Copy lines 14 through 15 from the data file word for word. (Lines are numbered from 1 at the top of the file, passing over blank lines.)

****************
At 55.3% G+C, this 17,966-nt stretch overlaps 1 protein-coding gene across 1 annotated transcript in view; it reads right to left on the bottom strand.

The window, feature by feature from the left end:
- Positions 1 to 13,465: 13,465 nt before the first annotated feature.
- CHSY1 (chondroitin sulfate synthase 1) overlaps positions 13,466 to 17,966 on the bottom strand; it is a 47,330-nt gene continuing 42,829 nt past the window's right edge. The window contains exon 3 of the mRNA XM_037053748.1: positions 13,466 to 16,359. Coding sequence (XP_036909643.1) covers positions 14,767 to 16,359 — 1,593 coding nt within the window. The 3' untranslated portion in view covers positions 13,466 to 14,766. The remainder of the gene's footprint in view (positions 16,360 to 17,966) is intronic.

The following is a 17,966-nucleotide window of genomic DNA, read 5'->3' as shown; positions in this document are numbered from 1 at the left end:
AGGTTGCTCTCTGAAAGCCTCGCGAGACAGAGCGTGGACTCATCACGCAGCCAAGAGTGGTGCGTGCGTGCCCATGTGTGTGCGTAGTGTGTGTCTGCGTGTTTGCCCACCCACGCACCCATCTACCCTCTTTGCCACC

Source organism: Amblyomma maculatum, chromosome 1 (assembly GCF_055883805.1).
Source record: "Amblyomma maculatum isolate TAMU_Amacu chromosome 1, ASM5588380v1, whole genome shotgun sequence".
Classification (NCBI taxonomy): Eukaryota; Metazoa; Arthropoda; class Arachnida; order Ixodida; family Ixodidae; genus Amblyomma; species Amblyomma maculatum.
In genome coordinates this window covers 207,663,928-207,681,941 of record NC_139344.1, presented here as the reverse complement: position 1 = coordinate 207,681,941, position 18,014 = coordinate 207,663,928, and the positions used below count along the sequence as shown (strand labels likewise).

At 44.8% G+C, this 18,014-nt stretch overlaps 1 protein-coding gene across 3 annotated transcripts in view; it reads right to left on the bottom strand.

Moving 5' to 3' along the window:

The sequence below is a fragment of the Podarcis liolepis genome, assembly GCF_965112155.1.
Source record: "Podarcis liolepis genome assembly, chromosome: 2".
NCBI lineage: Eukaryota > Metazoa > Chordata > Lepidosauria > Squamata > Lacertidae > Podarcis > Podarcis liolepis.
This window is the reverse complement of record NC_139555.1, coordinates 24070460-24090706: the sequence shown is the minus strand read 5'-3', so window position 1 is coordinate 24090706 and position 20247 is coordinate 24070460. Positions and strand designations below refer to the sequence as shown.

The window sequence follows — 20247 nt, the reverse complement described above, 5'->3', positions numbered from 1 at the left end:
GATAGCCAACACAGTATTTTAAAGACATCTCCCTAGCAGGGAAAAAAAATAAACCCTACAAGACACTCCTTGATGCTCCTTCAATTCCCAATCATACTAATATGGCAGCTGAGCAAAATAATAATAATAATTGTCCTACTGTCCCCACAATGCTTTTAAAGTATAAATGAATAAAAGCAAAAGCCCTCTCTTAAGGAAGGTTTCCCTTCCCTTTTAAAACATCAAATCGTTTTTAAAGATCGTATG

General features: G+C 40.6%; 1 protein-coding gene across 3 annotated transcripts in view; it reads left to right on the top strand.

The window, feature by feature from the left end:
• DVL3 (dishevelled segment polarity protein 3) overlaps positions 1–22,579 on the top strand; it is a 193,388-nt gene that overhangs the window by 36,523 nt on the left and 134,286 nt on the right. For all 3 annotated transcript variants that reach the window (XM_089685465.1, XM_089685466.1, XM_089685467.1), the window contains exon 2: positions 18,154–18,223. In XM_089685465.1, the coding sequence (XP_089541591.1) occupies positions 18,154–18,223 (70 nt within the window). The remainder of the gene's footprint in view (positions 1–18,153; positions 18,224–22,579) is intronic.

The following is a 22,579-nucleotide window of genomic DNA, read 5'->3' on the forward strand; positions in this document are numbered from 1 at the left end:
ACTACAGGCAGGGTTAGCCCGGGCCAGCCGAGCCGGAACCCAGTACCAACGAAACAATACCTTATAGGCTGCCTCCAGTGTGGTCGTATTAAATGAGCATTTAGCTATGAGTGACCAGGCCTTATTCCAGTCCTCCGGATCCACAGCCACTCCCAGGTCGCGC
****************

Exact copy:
Source record: "Podarcis liolepis genome assembly, chromosome: 2".
NCBI lineage: Eukaryota > Metazoa > Chordata > Lepidosauria > Squamata > Lacertidae > Podarcis > Podarcis liolepis.